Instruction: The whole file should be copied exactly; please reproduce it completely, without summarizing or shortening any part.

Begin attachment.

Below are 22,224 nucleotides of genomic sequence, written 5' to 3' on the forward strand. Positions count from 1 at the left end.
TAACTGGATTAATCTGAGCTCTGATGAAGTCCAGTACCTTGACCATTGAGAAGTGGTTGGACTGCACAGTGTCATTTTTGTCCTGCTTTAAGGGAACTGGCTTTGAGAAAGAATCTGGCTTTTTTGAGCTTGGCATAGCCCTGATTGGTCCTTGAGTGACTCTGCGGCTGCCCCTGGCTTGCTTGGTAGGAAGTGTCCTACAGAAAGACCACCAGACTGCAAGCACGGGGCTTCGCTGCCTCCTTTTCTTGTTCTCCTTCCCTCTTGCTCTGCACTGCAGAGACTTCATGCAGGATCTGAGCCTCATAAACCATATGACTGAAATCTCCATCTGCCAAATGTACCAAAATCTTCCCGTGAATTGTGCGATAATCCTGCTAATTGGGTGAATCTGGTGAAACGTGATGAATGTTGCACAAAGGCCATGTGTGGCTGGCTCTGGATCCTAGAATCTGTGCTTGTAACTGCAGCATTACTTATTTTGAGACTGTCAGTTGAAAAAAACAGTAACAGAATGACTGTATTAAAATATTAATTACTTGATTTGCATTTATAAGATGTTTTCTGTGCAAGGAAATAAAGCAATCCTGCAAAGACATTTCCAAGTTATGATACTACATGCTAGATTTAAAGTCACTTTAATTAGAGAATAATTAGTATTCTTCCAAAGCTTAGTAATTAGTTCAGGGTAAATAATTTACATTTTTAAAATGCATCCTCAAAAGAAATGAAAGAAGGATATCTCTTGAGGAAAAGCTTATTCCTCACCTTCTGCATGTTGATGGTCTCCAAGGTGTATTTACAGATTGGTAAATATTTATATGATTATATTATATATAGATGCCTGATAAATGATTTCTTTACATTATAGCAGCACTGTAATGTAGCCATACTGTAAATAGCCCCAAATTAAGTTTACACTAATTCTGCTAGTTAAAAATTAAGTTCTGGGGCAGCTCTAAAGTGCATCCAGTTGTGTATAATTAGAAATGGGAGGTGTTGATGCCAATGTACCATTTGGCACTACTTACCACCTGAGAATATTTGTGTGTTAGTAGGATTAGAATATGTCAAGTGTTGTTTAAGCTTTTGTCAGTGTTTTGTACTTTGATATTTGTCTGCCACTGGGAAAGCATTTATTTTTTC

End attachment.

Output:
Below are 22,224 nucleotides of genomic sequence, written 5' to 3' on the forward strand. Positions count from 1 at the left end.
TAACTGGATTAATCTGAGCTCTGATGAAGTCCAGTACCTTGACCATTGAGAAGTGGTTGGACTGCACAGTGTCATTTTTGTCCTGCTTTAAGGGAACTGGCTTTGAGAAAGAATCTGGCTTTTTTGAGCTTGGCATAGCCCTGATTGGTCCTTGAGTGACTCTGCGGCTGCCCCTGGCTTGCTTGGTAGGAAGTGTCCTACAGAAAGACCACCAGACTGCAAGCACGGGGCTTCGCTGCCTCCTTTTCTTGTTCTCCTTCCCTCTTGCTCTGCACTGCAGAGACTTCATGCAGGATCTGAGCCTCATAAACCATATGACTGAAATCTCCATCTGCCAAATGTACCAAAATCTTCCCGTGAATTGTGCGATAATCCTGCTAATTGGGTGAATCTGGTGAAACGTGATGAATGTTGCACAAAGGCCATGTGTGGCTGGCTCTGGATCCTAGAATCTGTGCTTGTAACTGCAGCATTACTTATTTTGAGACTGTCAGTTGAAAAAAACAGTAACAGAATGACTGTATTAAAATATTAATTACTTGATTTGCATTTATAAGATGTTTTCTGTGCAAGGAAATAAAGCAATCCTGCAAAGACATTTCCAAGTTATGATACTACATGCTAGATTTAAAGTCACTTTAATTAGAGAATAATTAGTATTCTTCCAAAGCTTAGTAATTAGTTCAGGGTAAATAATTTACATTTTTAAAATGCATCCTCAAAAGAAATGAAAGAAGGATATCTCTTGAGGAAAAGCTTATTCCTCACCTTCTGCATGTTGATGGTCTCCAAGGTGTATTTACAGATTGGTAAATATTTATATGATTATATTATATATAGATGCCTGATAAATGATTTCTTTACATTATAGCAGCACTGTAATGTAGCCATACTGTAAATAGCCCCAAATTAAGTTTACACTAATTCTGCTAGTTAAAAATTAAGTTCTGGGGCAGCTCTAAAGTGCATCCAGTTGTGTATAATTAGAAATGGGAGGTGTTGATGCCAATGTACCATTTGGCACTACTTACCACCTGAGAATATTTGTGTGTTAGTAGGATTAGAATATGTCAAGTGTTGTTTAAGCTTTTGTCAGTGTTTTGTACTTTGATATTTGTCTGCCACTGGGAAAGCATTTATTTTTTC